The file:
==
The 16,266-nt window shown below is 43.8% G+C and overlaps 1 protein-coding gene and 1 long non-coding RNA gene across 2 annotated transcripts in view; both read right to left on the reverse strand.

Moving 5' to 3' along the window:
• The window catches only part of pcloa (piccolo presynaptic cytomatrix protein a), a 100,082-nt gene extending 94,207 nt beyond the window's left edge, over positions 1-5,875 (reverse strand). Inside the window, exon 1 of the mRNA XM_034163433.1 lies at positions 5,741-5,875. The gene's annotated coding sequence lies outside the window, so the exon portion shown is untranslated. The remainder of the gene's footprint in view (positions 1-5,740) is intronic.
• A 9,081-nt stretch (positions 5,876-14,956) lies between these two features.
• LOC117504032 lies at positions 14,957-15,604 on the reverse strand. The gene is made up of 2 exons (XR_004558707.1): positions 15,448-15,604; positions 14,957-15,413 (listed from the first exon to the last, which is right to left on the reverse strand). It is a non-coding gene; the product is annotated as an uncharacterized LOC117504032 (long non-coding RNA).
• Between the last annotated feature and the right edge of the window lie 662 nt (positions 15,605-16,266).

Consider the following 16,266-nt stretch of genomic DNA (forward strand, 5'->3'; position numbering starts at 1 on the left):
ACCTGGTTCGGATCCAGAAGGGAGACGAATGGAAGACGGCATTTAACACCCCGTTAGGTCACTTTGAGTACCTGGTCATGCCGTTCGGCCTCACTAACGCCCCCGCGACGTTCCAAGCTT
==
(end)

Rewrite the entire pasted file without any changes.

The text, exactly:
The 16,266-nt window shown below is 43.8% G+C and overlaps 1 protein-coding gene and 1 long non-coding RNA gene across 2 annotated transcripts in view; both read right to left on the reverse strand.

Moving 5' to 3' along the window:
• The window catches only part of pcloa (piccolo presynaptic cytomatrix protein a), a 100,082-nt gene extending 94,207 nt beyond the window's left edge, over positions 1-5,875 (reverse strand). Inside the window, exon 1 of the mRNA XM_034163433.1 lies at positions 5,741-5,875. The gene's annotated coding sequence lies outside the window, so the exon portion shown is untranslated. The remainder of the gene's footprint in view (positions 1-5,740) is intronic.
• A 9,081-nt stretch (positions 5,876-14,956) lies between these two features.
• LOC117504032 lies at positions 14,957-15,604 on the reverse strand. The gene is made up of 2 exons (XR_004558707.1): positions 15,448-15,604; positions 14,957-15,413 (listed from the first exon to the last, which is right to left on the reverse strand). It is a non-coding gene; the product is annotated as an uncharacterized LOC117504032 (long non-coding RNA).
• Between the last annotated feature and the right edge of the window lie 662 nt (positions 15,605-16,266).

Consider the following 16,266-nt stretch of genomic DNA (forward strand, 5'->3'; position numbering starts at 1 on the left):
ACCTGGTTCGGATCCAGAAGGGAGACGAATGGAAGACGGCATTTAACACCCCGTTAGGTCACTTTGAGTACCTGGTCATGCCGTTCGGCCTCACTAACGCCCCCGCGACGTTCCAAGCTT